In the examples illustrated in FIGS. 1-3, the racks 300 are arranged equidistantly radially away from the first axis 205 of the robotic arm 200. However, the racks 300 may be arranged in any pattern and at any distance around the robotic arm 200 within the working envelope volume 210. The racks 300 are arranged in at least a partially closed polygon about the first axis 205 of the robotic arm 200, such as an open or closed octagon, square, triangle, trapezoid, or other polygon, examples of which are shown in FIGS. 4-5. The racks 300 may be configured in different sizes and shapes to fit a particular footprint. The arrangement of racks 300 around the robotic arm 200 may be symmetric or asymmetric.

In the example shown in FIGS. 3 and 6, the robotic arm 200 is elevated by and supported on a pedestal or lift 250 on the floor surface 10. The pedestal or lift 250 increases the height of the working envelope volume 210 by allowing the robotic arm 200 to reach not only upwardly, but also downwardly to service test slots 310. The height of the working envelope volume 210 can be further increased by adding a vertical actuator to the pedestal or lift 250, configuring it as a vertically actuating support 252 that supports the robotic arm 200, as shown in FIG. 7. The vertically actuating support 252 is operable to move the robotic arm 200 vertically with respect to the floor surface 10. In some examples, the vertically actuating support 252 is configured as a vertical track supporting the robotic arm 200 and includes an actuator (e.g. driven ball-screw or belt) to move the robotic arm 200 vertically along the track. A horizontally actuating support 254 (e.g. a linear actuator), also shown in FIG. 7, may be used to support the robotic arm 200 and be operable to move the robotic arm 200 horizontally along the floor surface 10. In the example shown, the combination of the vertically and horizontally actuating supports 252, 254 supporting the robotic arm 210 provides an enlarged working envelope volume 210 having an elongated substantially elliptical profile from a top view.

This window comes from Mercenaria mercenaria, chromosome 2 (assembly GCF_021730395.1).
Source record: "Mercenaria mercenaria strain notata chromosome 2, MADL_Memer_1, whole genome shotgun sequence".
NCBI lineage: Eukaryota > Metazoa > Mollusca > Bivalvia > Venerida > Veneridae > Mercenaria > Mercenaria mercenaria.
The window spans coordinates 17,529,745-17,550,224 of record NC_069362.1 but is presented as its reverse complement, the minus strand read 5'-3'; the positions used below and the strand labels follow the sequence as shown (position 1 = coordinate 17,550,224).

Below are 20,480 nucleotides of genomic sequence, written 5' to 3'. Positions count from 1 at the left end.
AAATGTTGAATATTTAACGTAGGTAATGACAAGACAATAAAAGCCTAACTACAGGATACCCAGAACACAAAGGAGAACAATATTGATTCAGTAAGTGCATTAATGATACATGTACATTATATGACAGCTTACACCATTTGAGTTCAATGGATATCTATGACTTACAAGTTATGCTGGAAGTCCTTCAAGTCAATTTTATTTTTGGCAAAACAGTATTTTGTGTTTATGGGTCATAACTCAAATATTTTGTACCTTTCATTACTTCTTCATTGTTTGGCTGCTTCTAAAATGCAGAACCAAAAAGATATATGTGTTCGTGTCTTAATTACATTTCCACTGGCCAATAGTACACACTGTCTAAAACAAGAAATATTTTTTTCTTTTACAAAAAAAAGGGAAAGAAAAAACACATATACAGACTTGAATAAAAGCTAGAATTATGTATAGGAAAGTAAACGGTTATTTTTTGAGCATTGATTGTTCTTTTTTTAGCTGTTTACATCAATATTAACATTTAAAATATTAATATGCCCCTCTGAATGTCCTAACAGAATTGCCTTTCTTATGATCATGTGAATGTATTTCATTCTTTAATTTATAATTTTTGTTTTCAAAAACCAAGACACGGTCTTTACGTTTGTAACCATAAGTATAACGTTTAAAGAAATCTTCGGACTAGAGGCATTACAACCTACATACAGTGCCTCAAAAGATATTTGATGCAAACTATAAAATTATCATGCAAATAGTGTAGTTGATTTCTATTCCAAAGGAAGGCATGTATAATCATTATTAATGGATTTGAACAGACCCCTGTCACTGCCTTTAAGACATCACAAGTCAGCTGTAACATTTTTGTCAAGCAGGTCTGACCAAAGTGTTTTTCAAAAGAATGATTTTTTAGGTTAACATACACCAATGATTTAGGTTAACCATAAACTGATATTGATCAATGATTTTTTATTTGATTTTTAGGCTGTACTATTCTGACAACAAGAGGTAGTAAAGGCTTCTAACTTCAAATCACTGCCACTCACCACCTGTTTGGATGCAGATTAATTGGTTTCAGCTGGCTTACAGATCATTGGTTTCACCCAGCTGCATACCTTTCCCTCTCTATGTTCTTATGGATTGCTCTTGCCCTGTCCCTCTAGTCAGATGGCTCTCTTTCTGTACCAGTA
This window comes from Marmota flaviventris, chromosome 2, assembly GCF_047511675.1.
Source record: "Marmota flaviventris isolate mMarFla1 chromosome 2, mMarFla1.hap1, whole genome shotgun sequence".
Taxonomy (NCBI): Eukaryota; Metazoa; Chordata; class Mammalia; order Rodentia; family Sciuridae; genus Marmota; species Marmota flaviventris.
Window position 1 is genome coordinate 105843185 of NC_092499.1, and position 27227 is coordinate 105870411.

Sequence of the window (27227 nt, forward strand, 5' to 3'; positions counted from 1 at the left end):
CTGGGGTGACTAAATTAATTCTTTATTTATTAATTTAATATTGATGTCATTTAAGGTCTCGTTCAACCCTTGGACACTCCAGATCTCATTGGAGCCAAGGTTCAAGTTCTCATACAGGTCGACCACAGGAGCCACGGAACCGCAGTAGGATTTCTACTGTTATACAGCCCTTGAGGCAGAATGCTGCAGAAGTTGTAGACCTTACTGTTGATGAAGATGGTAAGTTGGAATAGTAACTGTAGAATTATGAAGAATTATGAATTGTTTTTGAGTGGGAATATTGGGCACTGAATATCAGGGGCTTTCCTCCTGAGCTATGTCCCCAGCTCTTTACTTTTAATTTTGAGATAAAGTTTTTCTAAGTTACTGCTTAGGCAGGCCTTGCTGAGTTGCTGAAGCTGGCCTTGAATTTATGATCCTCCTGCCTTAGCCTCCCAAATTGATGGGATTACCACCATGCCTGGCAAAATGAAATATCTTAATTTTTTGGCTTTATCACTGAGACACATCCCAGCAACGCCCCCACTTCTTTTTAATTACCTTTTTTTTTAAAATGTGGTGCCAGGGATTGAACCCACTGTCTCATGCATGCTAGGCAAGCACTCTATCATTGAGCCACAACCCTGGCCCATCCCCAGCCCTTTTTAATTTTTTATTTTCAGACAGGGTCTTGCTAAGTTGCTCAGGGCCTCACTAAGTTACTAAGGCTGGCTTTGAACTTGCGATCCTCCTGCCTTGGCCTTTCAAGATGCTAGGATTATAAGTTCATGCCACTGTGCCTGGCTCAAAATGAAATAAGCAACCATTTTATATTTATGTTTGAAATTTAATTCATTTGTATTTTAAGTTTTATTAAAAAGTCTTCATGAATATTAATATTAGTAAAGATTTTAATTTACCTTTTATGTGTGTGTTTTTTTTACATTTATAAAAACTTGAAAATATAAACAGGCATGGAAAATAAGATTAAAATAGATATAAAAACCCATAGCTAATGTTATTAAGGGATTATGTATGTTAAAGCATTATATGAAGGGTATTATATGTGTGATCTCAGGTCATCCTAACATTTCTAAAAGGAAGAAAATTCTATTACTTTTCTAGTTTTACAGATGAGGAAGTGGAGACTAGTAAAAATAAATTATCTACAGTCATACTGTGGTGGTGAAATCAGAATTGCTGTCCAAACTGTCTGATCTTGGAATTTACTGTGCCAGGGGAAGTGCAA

In the example illustrated in FIG. 8, the storage device testing system 100 includes two robotic arms 200A and 200B, both rotating about the first axis 205. One robotic arm 200A is supported on the floor surface 10, while the other robotic arm 200B is suspended from a ceiling structure 12. Similarly, in the example shown in FIG. 7, additional robotic arms 200 may be operational on the vertically actuating support 252.

In the example illustrated in FIG. 9, the storage device testing system 100 includes a rotatable table 260 that supports the robotic arm 200. The rotatable table 260 is operable to rotate the robotic arm 200 about a second axis 262 substantially normal to the floor surface 10, thereby providing a larger working envelope volume 210 than a robotic arm 200 rotating only about the first axis 205.